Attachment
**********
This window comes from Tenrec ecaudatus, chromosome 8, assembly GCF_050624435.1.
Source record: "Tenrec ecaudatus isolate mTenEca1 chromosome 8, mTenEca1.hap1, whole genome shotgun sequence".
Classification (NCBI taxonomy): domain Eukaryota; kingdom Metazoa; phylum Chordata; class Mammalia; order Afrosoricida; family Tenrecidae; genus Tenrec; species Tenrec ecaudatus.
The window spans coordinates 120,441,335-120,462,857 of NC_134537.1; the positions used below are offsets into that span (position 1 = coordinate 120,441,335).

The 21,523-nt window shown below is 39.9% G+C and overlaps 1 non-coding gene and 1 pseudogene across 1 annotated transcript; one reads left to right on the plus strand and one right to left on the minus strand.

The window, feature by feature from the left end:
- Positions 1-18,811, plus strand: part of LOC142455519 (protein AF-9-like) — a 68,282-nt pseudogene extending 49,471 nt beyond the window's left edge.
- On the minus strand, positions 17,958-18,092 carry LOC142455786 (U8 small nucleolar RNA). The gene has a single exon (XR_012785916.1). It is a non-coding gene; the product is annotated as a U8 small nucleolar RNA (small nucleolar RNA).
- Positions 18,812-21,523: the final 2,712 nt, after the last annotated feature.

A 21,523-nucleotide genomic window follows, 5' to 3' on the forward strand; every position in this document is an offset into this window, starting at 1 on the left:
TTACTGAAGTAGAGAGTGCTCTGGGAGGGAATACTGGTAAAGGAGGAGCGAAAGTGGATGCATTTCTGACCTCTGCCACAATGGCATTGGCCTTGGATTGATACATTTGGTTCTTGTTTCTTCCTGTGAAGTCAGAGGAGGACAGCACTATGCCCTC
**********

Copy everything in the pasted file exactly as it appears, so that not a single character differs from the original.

This window comes from Tenrec ecaudatus, chromosome 8, assembly GCF_050624435.1.
Source record: "Tenrec ecaudatus isolate mTenEca1 chromosome 8, mTenEca1.hap1, whole genome shotgun sequence".
Classification (NCBI taxonomy): domain Eukaryota; kingdom Metazoa; phylum Chordata; class Mammalia; order Afrosoricida; family Tenrecidae; genus Tenrec; species Tenrec ecaudatus.
The window spans coordinates 120,441,335-120,462,857 of NC_134537.1; the positions used below are offsets into that span (position 1 = coordinate 120,441,335).

The 21,523-nt window shown below is 39.9% G+C and overlaps 1 non-coding gene and 1 pseudogene across 1 annotated transcript; one reads left to right on the plus strand and one right to left on the minus strand.

The window, feature by feature from the left end:
- Positions 1-18,811, plus strand: part of LOC142455519 (protein AF-9-like) — a 68,282-nt pseudogene extending 49,471 nt beyond the window's left edge.
- On the minus strand, positions 17,958-18,092 carry LOC142455786 (U8 small nucleolar RNA). The gene has a single exon (XR_012785916.1). It is a non-coding gene; the product is annotated as a U8 small nucleolar RNA (small nucleolar RNA).
- Positions 18,812-21,523: the final 2,712 nt, after the last annotated feature.

A 21,523-nucleotide genomic window follows, 5' to 3' on the forward strand; every position in this document is an offset into this window, starting at 1 on the left:
TTACTGAAGTAGAGAGTGCTCTGGGAGGGAATACTGGTAAAGGAGGAGCGAAAGTGGATGCATTTCTGACCTCTGCCACAATGGCATTGGCCTTGGATTGATACATTTGGTTCTTGTTTCTTCCTGTGAAGTCAGAGGAGGACAGCACTATGCCCTC